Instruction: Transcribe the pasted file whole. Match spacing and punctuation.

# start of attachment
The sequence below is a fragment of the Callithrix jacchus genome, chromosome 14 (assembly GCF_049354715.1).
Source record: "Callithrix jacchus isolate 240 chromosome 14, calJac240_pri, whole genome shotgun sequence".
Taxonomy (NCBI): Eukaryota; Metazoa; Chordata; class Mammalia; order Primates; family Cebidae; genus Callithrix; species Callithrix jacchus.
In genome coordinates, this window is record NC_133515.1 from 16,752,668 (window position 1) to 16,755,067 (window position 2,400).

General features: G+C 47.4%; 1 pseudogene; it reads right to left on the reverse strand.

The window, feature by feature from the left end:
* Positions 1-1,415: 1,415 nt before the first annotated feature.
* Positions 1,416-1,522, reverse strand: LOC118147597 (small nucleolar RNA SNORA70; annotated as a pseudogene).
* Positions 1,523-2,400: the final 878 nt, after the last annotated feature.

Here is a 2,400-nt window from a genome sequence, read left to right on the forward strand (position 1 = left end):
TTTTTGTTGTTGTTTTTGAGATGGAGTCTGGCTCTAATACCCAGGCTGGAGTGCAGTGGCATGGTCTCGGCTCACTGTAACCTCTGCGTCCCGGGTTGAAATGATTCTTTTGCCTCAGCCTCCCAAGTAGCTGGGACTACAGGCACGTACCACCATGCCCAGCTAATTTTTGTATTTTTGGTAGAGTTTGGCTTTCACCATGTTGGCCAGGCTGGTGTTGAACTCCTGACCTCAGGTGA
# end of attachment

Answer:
The sequence below is a fragment of the Callithrix jacchus genome, chromosome 14 (assembly GCF_049354715.1).
Source record: "Callithrix jacchus isolate 240 chromosome 14, calJac240_pri, whole genome shotgun sequence".
Taxonomy (NCBI): Eukaryota; Metazoa; Chordata; class Mammalia; order Primates; family Cebidae; genus Callithrix; species Callithrix jacchus.
In genome coordinates, this window is record NC_133515.1 from 16,752,668 (window position 1) to 16,755,067 (window position 2,400).

General features: G+C 47.4%; 1 pseudogene; it reads right to left on the reverse strand.

The window, feature by feature from the left end:
* Positions 1-1,415: 1,415 nt before the first annotated feature.
* Positions 1,416-1,522, reverse strand: LOC118147597 (small nucleolar RNA SNORA70; annotated as a pseudogene).
* Positions 1,523-2,400: the final 878 nt, after the last annotated feature.

Here is a 2,400-nt window from a genome sequence, read left to right on the forward strand (position 1 = left end):
TTTTTGTTGTTGTTTTTGAGATGGAGTCTGGCTCTAATACCCAGGCTGGAGTGCAGTGGCATGGTCTCGGCTCACTGTAACCTCTGCGTCCCGGGTTGAAATGATTCTTTTGCCTCAGCCTCCCAAGTAGCTGGGACTACAGGCACGTACCACCATGCCCAGCTAATTTTTGTATTTTTGGTAGAGTTTGGCTTTCACCATGTTGGCCAGGCTGGTGTTGAACTCCTGACCTCAGGTGA